Chemical Compounds can Alter DNA Structure


DNA, double helix structure/ Photo By Sergey Nivens via 123RF


There are different structures of DNA that exist, but the most common is the double helix structure. In a new study, researchers found that the formation can be changed by using a range of specific triggers.

The researchers at the University of East Anglia applied both nanotechnology and DNA-based computing in their discovery. They found that when DNA has been exposed to copper salts, its shape would change into a hairpin structure. 

The application of a chemical called ethylenediaminetetraacetic acid could reverse the changes made by the copper salts. EDTA is a component usually found in shampoo and other household items. Aside from those substances, the shape of the DNA could also be changed when introduced to a certain amount of oxygen molecules. DNA also reacts with compounds similar to vitamin C or ascorbic acid. Previous studies have found that DNA structure can be modified by acid, which could lead to the 'i-motif' shape.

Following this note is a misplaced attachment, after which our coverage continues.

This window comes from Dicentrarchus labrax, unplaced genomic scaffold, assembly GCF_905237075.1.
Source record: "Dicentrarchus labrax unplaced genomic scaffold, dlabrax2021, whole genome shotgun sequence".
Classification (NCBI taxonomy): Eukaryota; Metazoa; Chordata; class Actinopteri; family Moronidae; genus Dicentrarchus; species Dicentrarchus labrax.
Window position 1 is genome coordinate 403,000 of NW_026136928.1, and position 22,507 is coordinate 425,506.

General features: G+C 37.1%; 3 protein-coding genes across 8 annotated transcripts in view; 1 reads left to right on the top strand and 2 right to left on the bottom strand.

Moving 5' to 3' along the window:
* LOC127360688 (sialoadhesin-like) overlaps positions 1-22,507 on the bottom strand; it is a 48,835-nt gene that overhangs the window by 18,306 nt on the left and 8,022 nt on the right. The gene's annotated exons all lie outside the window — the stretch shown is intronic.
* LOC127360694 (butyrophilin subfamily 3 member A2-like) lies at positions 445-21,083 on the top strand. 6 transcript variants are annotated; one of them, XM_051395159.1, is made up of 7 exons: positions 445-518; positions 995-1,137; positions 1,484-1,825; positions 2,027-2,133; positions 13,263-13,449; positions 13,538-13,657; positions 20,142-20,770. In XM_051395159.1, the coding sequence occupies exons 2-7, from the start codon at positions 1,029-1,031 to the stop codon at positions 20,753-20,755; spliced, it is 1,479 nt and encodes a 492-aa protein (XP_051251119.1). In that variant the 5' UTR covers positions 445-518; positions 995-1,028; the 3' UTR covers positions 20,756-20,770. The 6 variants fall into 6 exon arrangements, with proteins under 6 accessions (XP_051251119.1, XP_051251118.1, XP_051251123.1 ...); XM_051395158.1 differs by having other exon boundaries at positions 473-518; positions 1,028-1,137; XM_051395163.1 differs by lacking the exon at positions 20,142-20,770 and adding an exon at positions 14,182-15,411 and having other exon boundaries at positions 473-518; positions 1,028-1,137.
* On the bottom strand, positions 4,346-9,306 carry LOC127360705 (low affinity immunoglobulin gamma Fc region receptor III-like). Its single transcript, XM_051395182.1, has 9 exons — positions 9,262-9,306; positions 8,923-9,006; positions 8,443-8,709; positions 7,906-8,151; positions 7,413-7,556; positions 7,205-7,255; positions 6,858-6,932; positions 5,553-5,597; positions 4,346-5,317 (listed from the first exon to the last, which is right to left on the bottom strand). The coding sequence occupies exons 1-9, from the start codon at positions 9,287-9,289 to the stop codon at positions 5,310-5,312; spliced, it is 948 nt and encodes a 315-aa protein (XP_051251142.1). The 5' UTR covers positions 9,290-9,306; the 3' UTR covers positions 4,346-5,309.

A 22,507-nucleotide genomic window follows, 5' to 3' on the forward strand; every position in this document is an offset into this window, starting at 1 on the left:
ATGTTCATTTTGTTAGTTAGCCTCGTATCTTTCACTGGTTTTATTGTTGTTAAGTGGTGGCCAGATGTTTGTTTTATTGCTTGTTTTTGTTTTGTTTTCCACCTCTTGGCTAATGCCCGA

“This research means that now we can not only change the shape of DNA using a change in pH, we can use copper salts and oxygen to have the same effect,” said Dr. Zoe Waller, the lead author of the study from the School of Pharmacy at UEA.

The research group studied the possible chemical capable of inducing changes in DNA shapes because of its potential implication in medicine. They are studying if remodeling the structure could explain or treat genetic disorders such as cancer and diabetes. However, the research about DNA computing is still at its infancy stage.

Still, the group noted that the study findings do not limit the application of DNA computing to medical purposes only. It can also be applied in manufacturing and nanotechnology, depending on how an industry would employ the methodology.